Subscribe now and save up to 56%
This was my first dining table project and was, by far, the biggest I have done to date. I designed and built this table myself drawing inspriation from the Arts & Crafts movement and, specifically, furniture designs by Stickley, Mackintosh and Greene & Greene.
This trestle table features a floating top which can open to accomodate two leaves. The leaves are stored under the table top in a wooden, structured sling to prevent warping. The table is designed to come apart in 6 sections (not counting the leaves) to make moving easier (end piece x2, side rails x2, trestle rail & top). The trestle rail is held in place using a recessed metal screw that pins the trestle’s tenon end. The top side rails and thus the whole table is held together using hook screws and crown bolts. I tried several different techniques including the use of knock-down hardware but found that only the combination of the hook screws and the crown bolts provided enough tension to stop the table from wiggling.
The entire project was constructed using quartersawn white oak and accented with Madagasgar ebony. All of the inlays were made by scratch and were approximately 1/16″ – 1/8″ in thickness. The top features breadboard ends which have ebony inlays on the side – a feature seen, to a much larger degree in Greene & Greene designs.
The legs measure 4 3/4″ square and were constructed by gluing up several boards and then covering the joint with a homemade veneer. I tried to implement the Stickley method of making legs to show grain on all four sides but I encountered significant difficulties with the technique. I was also worried about the strenght of my joints as the Stickley technique causes there to be a hollow center.
The base ends feature mortise and through tenons for the top and bottom rails. The joints were glued and pinned with dowels. I found it very difficult to create and then subsequently drive in square ebony pegs so the ebony pegs on the side are only for show (and to cover the pins).
The trivet-like pattern in the center was made using half lap joints for the inner two stiles. The rails were attached to the outter stiles using dowels. In order to give a consistent look when viewing this pattern from the outside and inside, I used a veneer to cover the half-lap joints. I originally tried to install this mortise and tenon joints but found alignment of the piece to be less than square. I was able to fix the problem by cutting the entire assembled piece on the table saw, making the ends square and then using dowels to attach to the botton and top rails. This technique was definitely much easier to do and is something I will continue using in the future.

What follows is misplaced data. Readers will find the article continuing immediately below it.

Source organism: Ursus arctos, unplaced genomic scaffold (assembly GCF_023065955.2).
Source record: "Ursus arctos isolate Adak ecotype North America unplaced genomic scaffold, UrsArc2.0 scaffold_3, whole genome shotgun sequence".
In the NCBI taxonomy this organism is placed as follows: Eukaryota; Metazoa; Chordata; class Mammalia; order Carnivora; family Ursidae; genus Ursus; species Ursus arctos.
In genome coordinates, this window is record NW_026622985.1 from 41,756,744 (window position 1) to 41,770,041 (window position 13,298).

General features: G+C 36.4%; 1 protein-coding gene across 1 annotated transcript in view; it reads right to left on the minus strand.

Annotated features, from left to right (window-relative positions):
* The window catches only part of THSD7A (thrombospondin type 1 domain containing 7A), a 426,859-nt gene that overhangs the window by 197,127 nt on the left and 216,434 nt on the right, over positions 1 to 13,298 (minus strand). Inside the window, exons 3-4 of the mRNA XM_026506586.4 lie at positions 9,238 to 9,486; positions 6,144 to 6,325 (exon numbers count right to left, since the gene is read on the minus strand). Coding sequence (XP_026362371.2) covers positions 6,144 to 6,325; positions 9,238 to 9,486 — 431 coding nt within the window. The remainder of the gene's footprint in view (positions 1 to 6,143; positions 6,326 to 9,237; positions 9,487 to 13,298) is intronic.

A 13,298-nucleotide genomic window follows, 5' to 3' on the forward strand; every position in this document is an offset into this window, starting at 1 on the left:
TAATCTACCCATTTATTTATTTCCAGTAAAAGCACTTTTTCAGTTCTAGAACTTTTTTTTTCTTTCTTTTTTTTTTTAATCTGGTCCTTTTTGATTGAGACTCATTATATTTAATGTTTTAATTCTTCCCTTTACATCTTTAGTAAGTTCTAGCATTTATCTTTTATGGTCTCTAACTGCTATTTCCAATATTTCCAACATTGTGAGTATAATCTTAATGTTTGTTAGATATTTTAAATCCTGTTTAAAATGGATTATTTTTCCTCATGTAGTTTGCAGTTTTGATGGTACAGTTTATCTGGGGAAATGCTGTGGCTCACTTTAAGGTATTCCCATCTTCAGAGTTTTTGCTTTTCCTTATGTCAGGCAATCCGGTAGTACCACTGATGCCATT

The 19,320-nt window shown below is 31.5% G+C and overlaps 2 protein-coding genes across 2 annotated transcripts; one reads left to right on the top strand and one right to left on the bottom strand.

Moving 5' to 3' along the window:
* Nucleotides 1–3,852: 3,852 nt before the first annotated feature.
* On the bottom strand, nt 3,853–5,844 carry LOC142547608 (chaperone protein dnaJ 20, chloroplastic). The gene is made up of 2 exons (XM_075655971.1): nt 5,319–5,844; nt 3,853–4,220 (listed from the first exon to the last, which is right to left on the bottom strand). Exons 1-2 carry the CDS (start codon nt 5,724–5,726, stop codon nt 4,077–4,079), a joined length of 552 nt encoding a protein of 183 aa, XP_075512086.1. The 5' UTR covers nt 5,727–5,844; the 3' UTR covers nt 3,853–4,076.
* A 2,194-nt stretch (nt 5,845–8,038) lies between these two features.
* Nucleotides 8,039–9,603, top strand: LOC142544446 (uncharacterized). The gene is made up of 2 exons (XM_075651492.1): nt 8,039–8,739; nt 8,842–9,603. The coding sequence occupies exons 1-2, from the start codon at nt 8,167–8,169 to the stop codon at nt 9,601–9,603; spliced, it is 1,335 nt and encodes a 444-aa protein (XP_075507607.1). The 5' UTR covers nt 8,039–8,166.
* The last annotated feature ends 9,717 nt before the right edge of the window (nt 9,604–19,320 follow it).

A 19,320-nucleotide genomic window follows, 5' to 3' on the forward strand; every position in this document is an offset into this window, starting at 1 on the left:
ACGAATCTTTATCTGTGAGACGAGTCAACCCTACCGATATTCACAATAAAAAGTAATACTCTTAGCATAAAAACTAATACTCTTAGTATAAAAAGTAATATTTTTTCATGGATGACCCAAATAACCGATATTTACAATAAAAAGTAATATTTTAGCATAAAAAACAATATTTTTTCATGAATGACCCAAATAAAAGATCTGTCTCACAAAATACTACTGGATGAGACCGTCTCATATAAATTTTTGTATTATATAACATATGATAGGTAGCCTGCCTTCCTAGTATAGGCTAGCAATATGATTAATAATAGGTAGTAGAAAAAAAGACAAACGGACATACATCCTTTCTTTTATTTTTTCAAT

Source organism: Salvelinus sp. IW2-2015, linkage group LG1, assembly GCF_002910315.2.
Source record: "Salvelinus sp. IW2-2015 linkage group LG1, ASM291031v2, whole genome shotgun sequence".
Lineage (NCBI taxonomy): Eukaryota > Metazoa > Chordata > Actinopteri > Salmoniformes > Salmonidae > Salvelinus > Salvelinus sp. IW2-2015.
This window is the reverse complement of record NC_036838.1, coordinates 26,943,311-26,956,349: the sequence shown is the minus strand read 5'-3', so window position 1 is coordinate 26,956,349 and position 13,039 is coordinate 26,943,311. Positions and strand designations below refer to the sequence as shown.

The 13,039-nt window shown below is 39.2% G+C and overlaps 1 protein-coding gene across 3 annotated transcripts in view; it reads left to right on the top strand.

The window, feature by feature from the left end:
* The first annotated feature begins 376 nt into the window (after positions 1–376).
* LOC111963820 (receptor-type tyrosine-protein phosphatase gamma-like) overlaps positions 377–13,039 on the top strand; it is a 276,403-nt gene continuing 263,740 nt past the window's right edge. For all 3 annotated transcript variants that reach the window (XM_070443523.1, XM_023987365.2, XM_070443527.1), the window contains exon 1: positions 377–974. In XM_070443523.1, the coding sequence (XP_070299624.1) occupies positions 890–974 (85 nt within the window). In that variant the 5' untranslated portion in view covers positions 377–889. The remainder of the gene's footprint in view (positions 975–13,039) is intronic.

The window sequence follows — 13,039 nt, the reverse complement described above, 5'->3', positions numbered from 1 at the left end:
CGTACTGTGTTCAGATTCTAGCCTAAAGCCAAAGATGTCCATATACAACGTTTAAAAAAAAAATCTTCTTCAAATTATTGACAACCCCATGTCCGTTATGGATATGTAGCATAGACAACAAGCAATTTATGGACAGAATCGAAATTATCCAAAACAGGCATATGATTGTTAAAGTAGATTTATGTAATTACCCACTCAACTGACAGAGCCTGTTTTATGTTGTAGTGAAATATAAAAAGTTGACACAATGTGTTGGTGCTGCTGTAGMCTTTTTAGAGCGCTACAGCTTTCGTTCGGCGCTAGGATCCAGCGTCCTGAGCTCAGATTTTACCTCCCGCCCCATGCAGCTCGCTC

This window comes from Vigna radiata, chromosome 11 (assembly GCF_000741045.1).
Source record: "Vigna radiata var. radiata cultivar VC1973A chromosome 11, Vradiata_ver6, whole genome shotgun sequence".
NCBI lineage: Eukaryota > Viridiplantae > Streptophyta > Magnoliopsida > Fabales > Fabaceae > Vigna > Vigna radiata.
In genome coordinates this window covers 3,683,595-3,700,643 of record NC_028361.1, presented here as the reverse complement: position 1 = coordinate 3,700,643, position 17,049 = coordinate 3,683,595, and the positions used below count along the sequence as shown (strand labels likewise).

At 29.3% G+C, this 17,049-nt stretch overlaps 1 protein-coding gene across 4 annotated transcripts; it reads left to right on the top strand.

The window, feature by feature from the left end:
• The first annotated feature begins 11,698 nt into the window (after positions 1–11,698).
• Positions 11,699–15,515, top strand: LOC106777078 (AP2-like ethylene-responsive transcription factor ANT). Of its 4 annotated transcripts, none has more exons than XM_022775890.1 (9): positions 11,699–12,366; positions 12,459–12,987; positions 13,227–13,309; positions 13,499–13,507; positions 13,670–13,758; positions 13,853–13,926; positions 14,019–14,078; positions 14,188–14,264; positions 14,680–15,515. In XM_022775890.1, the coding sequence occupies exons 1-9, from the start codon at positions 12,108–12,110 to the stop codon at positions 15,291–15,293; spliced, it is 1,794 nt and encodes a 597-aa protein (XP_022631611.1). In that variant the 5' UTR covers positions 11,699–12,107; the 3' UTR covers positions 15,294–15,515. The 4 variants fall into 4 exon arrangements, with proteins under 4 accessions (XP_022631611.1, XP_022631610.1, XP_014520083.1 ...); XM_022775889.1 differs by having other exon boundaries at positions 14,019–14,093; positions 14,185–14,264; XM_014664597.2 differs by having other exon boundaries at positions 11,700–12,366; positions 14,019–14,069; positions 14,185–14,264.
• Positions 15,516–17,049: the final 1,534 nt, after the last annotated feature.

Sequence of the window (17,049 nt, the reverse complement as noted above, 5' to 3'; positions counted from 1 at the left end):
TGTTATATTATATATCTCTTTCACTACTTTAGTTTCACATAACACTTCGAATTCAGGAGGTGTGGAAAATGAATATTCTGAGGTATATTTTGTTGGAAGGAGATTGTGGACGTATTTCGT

The table is stabilized with a breadboard end. I was quite pleased at how well it has prevented the top from racking or cupping – not to mention that it was pretty easy to do. I highly recommend it!
The table top with the two leaves installed. The top features an ebony inlay with the intention of framing the swirlying grain pattern in the center. The corners feature a square ebony peg to continue the table design's theme.Note that the grain pattern is continuous across the entire top. This was by design so as to preserve the flow of the grain. The grain was just so beautiful I didn't want to interrupt it.
Side view of the table without the leaves installed.
Closeup of the table base's side prior to finishing.
Close up of the table top's corner demonstrating the inlay and the breadboard end.
Get woodworking tips, expert advice and special offers in your inbox
Become a member today
Get instant access to all FineWoodworking.com content.
Subscribe to Fine Woodworking
Save up to 56%
Great table! Are you planning chairs?
What type of finish did you use?
Love every bit of it, I'm envious.
Go on a lumber run with Matt Kenney and he'll show you how he reads a stack of lumber to help him find the perfect board
The Shakers had this diminutive design pegged
When you get the hang of it, your skew will leave a surface so nice and slick that 600-grit sandpaper would mess it up
Nailer lets you lose the compressor
When crosscutting with the miter gauge, you have to turn off the saw and let the blade come to a full stop in order to accurately align it with a…
When five furniture makers with distinct styles of their own get the same assignment, the result is a lesson in design. We asked Fine Woodworking’s contributing editors to make a…
Become a member today and get instant access to all FineWoodworking.com content!
Plus tips, advice, and special offers from Fine Woodworking.
Our biweekly podcast allows editors, authors, and special guests to answer your woodworking questions and connect with the online woodworking community.
Enter now for your chance to win a Lee Valley block plane valued at $160.
© 2016 The Taunton Press, Inc. All rights reserved.
Become a member and get instant access to thousands of videos, how-tos, tool reviews, and design features.
Start your subscription today and save up to 56%